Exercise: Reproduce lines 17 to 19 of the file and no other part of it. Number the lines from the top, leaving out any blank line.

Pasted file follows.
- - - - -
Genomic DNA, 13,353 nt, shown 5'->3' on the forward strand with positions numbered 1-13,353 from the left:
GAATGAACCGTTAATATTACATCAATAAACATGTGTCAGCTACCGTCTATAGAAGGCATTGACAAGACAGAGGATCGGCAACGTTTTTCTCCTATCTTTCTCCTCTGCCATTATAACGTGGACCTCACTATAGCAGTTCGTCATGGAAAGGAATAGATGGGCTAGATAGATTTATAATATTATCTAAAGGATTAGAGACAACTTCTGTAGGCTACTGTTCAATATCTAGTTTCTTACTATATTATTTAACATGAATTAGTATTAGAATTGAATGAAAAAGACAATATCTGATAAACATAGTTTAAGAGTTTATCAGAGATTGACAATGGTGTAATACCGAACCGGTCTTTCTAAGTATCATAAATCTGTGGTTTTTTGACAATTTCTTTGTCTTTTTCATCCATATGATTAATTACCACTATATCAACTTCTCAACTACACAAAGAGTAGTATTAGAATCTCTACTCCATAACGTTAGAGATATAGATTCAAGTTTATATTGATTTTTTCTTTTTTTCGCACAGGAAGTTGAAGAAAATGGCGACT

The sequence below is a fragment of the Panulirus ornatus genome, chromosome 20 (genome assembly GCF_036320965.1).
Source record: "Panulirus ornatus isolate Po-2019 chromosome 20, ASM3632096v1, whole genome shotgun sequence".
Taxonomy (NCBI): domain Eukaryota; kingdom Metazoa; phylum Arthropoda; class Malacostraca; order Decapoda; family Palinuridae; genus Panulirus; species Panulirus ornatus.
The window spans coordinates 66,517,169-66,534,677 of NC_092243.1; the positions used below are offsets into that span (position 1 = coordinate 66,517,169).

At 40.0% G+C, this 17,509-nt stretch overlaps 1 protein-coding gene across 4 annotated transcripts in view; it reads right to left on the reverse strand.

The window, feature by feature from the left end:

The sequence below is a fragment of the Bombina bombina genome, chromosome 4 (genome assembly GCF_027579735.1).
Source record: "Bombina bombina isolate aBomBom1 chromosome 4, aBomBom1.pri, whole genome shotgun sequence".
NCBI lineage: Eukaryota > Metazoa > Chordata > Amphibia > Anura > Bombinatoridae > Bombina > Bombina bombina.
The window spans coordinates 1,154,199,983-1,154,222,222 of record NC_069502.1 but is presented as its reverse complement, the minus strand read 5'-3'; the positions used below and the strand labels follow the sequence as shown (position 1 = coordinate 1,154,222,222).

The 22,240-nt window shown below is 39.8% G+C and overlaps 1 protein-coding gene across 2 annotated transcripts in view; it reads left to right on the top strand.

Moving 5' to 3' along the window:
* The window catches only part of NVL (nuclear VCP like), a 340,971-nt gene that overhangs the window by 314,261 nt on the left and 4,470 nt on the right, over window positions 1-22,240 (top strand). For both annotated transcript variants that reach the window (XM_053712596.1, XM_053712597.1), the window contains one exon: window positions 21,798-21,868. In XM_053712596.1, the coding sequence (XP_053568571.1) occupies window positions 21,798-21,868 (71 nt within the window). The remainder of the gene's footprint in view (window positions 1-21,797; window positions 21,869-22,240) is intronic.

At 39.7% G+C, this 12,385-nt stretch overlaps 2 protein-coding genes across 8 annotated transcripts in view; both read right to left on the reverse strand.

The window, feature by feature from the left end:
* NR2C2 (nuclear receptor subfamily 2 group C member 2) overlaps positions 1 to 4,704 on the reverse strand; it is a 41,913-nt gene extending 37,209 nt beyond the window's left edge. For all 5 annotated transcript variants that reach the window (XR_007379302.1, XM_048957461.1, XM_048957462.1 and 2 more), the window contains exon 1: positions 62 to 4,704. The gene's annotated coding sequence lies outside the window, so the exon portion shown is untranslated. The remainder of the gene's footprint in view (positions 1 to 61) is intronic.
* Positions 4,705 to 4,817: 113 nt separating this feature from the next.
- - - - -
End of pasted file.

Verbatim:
The window, feature by feature from the left end:
* NR2C2 (nuclear receptor subfamily 2 group C member 2) overlaps positions 1 to 4,704 on the reverse strand; it is a 41,913-nt gene extending 37,209 nt beyond the window's left edge. For all 5 annotated transcript variants that reach the window (XR_007379302.1, XM_048957461.1, XM_048957462.1 and 2 more), the window contains exon 1: positions 62 to 4,704. The gene's annotated coding sequence lies outside the window, so the exon portion shown is untranslated. The remainder of the gene's footprint in view (positions 1 to 61) is intronic.
* Positions 4,705 to 4,817: 113 nt separating this feature from the next.